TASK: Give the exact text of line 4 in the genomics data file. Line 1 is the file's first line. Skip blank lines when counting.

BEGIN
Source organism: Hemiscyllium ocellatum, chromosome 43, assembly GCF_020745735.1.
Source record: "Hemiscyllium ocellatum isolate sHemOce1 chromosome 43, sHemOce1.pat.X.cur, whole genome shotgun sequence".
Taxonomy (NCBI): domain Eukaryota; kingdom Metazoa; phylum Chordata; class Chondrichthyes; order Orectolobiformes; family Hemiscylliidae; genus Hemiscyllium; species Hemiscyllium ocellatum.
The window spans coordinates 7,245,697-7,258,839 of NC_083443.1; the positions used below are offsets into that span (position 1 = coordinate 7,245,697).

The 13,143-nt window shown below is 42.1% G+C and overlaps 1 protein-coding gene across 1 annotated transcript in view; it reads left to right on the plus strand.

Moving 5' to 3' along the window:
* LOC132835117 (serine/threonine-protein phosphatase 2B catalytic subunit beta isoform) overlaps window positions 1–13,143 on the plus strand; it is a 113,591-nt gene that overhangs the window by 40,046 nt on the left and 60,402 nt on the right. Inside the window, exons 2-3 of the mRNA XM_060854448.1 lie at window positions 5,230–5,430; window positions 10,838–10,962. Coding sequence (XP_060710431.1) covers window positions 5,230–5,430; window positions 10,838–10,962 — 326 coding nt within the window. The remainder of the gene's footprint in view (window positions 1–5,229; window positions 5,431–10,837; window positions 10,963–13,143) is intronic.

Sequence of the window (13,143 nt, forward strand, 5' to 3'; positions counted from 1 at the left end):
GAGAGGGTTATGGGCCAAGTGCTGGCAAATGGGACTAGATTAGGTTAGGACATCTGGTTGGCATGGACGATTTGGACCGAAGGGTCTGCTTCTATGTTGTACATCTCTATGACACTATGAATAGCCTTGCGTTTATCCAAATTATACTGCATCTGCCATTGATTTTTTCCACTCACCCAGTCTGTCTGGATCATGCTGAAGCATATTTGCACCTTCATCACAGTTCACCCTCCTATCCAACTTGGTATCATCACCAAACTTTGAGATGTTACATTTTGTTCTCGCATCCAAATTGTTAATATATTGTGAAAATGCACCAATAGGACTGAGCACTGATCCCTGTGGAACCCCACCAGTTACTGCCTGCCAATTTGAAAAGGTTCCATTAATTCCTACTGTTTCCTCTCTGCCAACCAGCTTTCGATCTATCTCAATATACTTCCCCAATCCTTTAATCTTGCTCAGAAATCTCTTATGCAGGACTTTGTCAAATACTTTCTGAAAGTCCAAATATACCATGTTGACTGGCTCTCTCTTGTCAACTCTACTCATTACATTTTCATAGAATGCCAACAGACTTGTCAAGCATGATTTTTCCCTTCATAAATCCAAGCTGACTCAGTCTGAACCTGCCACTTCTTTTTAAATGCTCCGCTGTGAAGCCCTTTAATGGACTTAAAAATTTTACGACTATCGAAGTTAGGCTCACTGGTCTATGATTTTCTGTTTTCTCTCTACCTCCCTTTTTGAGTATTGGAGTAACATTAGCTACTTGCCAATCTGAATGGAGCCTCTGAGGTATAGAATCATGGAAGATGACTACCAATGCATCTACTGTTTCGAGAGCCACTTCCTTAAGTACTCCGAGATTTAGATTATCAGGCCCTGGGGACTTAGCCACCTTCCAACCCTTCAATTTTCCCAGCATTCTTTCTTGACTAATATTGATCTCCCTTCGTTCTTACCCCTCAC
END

The window spans coordinates 7,245,697-7,258,839 of NC_083443.1; the positions used below are offsets into that span (position 1 = coordinate 7,245,697).